Michael Thompson's Australian Storm Chase Diary
22nd January 2005 - Hailstorm - Southern Highlands, NSW

A large circular anvil with a strange collar suggests an explosive updraft.
Hail to 4cm

Decisions are a crucial part of storm chasing. Sometimes they are easy, sometimes they are tactical, and on rarer occasions safety is the risk that has to weighted up. Today's chase involved one such decision. I was at a closed iron cattle gate, it was hailing, with the odd golfball sized stone and lightning was frequent and close - do I get out of the car and open the iron gate, or do I simply turn around and backtrack 20 mins.

A trough system along the great divide was being fed by very moist NE winds. The NE wind would most likely rule out convection nearer the coast, and indeed low cloud sealed the coastal plains fate. A quick look at the latest satellite showed that the low cloud only penetrated a little way inland. I targeted the Marulan area as I knew that it should be sunshine, just west of the cloud.

A small but vigorous updraft west of the Hume Highway at Marulan
Rock Hard anvil overhead from the storm in previous picture.

I arrived at Marulan with a small but vigorous storm forming just west of the Hume Hwy. Although the base was small, it was concentrated, and there were signs that the storm even at this early stage was trying to organise its inflow. Unlike the other storms on the day this storm did not move SE. It slowly grew and propagated N/NE ( see radar loop below ). There was only one road option that offered a chance to keep track with the updraft, and it was not a great one, a small dirt road. As I had the 4WD today I gave it a shot. I had only moved about 5 kms west when hail began to fall. For the next 20 minutes whilst driving north along the dirt track I was stuck under the hail core, whilst just to the west glimpses of rain free base teased me.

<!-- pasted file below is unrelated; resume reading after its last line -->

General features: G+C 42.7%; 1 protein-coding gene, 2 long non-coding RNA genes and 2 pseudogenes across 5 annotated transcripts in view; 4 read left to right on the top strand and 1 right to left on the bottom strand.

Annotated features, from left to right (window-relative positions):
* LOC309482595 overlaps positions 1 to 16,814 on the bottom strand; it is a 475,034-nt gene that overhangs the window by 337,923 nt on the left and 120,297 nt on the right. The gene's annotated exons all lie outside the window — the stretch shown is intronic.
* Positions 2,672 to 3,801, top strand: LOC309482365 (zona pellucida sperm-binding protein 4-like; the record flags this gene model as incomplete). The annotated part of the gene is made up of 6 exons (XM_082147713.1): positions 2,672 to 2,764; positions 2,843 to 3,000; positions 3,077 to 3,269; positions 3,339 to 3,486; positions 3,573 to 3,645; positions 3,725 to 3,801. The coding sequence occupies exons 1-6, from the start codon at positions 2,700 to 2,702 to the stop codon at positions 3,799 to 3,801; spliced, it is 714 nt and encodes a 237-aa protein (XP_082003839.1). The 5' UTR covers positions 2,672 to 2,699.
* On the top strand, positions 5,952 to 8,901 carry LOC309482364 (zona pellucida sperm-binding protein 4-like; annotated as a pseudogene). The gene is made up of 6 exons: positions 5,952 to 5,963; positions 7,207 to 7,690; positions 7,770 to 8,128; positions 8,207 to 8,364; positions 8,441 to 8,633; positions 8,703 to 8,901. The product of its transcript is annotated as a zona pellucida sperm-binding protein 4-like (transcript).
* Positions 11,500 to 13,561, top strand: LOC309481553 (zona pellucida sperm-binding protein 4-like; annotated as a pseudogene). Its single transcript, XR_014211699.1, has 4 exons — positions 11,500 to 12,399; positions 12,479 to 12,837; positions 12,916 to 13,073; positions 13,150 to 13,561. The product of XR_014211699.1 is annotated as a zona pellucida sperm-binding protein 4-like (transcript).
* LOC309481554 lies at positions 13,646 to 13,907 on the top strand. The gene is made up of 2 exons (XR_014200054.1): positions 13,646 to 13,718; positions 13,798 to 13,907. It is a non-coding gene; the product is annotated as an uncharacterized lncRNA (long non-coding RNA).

It was then that I came to the locked gate. The decision was not hard, an iron gate connected to several kilometres of wire fence in a strong lightning storm, rain and hail. In reality I probably would have taken my chances with the lightning if it had been dry, but the guarantee of a bath and perhaps a painful hit by hail was what actually kept me safe in the car.

I backtracked the 20 mins breaking through the core and into clear, but of course on the wrong side of the storm. The structure of a crisp updraft back to my north was impressive. The local creeks were in flash flood.

An updraft on the SW flank of the storm ( the weaker flank )
Approaching the storm for the second time on the Hume Hwy

Unfortunately the backtrack also meant that I had to join the melee of cars on the Hume Hwy, the busiest interstate in Australia. As I once again approached the storm it was evident that many drivers had come to grief, at first an isolated car off the road in the bush, then a semi trailer jackknifed. Flash flooding had left sheets of water across the road, but many drivers still insisted on driving the full 110kph ( 70 Mph ) limit. Further north and into the core and I came across a section where 99% of the traffic had pulled over in an attempt to escape hail.

The storm now moved east of the highway and encountered the low cloud and coastal inversion, the storm fell apart rapidly.


Radar Images courtesy of Bureau Of Meteorology, Click to animate ( 350kb )

The area to watch is between Marulan and Bowral - note the movement compared with other storms.